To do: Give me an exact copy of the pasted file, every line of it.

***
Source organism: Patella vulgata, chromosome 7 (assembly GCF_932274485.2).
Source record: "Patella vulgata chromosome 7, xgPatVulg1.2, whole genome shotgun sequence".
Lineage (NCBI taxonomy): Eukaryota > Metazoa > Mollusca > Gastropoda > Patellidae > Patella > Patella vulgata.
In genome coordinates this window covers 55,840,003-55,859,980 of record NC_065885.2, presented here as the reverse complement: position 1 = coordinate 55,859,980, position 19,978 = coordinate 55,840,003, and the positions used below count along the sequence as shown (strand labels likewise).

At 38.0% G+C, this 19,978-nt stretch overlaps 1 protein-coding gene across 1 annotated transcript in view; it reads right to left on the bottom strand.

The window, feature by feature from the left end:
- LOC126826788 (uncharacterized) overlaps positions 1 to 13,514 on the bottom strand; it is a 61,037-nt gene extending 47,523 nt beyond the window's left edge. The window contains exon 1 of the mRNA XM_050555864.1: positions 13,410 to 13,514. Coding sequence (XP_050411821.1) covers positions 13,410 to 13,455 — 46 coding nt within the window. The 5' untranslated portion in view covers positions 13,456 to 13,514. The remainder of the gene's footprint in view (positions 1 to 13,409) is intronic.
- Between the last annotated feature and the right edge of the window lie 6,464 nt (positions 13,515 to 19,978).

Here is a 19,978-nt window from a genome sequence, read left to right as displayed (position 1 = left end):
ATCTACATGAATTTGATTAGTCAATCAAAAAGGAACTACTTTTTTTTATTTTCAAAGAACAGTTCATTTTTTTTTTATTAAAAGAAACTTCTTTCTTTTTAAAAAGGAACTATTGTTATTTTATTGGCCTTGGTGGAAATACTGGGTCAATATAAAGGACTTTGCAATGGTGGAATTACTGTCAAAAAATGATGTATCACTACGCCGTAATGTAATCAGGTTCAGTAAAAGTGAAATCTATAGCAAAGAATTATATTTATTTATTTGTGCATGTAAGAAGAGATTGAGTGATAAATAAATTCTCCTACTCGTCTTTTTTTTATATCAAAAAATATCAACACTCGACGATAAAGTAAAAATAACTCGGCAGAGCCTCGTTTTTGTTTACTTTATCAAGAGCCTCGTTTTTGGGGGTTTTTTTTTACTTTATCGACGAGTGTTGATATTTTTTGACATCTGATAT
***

Source organism: Patella vulgata, chromosome 7 (assembly GCF_932274485.2).
Source record: "Patella vulgata chromosome 7, xgPatVulg1.2, whole genome shotgun sequence".
Lineage (NCBI taxonomy): Eukaryota > Metazoa > Mollusca > Gastropoda > Patellidae > Patella > Patella vulgata.
In genome coordinates this window covers 55,840,003-55,859,980 of record NC_065885.2, presented here as the reverse complement: position 1 = coordinate 55,859,980, position 19,978 = coordinate 55,840,003, and the positions used below count along the sequence as shown (strand labels likewise).

At 38.0% G+C, this 19,978-nt stretch overlaps 1 protein-coding gene across 1 annotated transcript in view; it reads right to left on the bottom strand.

The window, feature by feature from the left end:
- LOC126826788 (uncharacterized) overlaps positions 1 to 13,514 on the bottom strand; it is a 61,037-nt gene extending 47,523 nt beyond the window's left edge. The window contains exon 1 of the mRNA XM_050555864.1: positions 13,410 to 13,514. Coding sequence (XP_050411821.1) covers positions 13,410 to 13,455 — 46 coding nt within the window. The 5' untranslated portion in view covers positions 13,456 to 13,514. The remainder of the gene's footprint in view (positions 1 to 13,409) is intronic.
- Between the last annotated feature and the right edge of the window lie 6,464 nt (positions 13,515 to 19,978).

Here is a 19,978-nt window from a genome sequence, read left to right as displayed (position 1 = left end):
ATCTACATGAATTTGATTAGTCAATCAAAAAGGAACTACTTTTTTTTATTTTCAAAGAACAGTTCATTTTTTTTTTATTAAAAGAAACTTCTTTCTTTTTAAAAAGGAACTATTGTTATTTTATTGGCCTTGGTGGAAATACTGGGTCAATATAAAGGACTTTGCAATGGTGGAATTACTGTCAAAAAATGATGTATCACTACGCCGTAATGTAATCAGGTTCAGTAAAAGTGAAATCTATAGCAAAGAATTATATTTATTTATTTGTGCATGTAAGAAGAGATTGAGTGATAAATAAATTCTCCTACTCGTCTTTTTTTTATATCAAAAAATATCAACACTCGACGATAAAGTAAAAATAACTCGGCAGAGCCTCGTTTTTGTTTACTTTATCAAGAGCCTCGTTTTTGGGGGTTTTTTTTTACTTTATCGACGAGTGTTGATATTTTTTGACATCTGATAT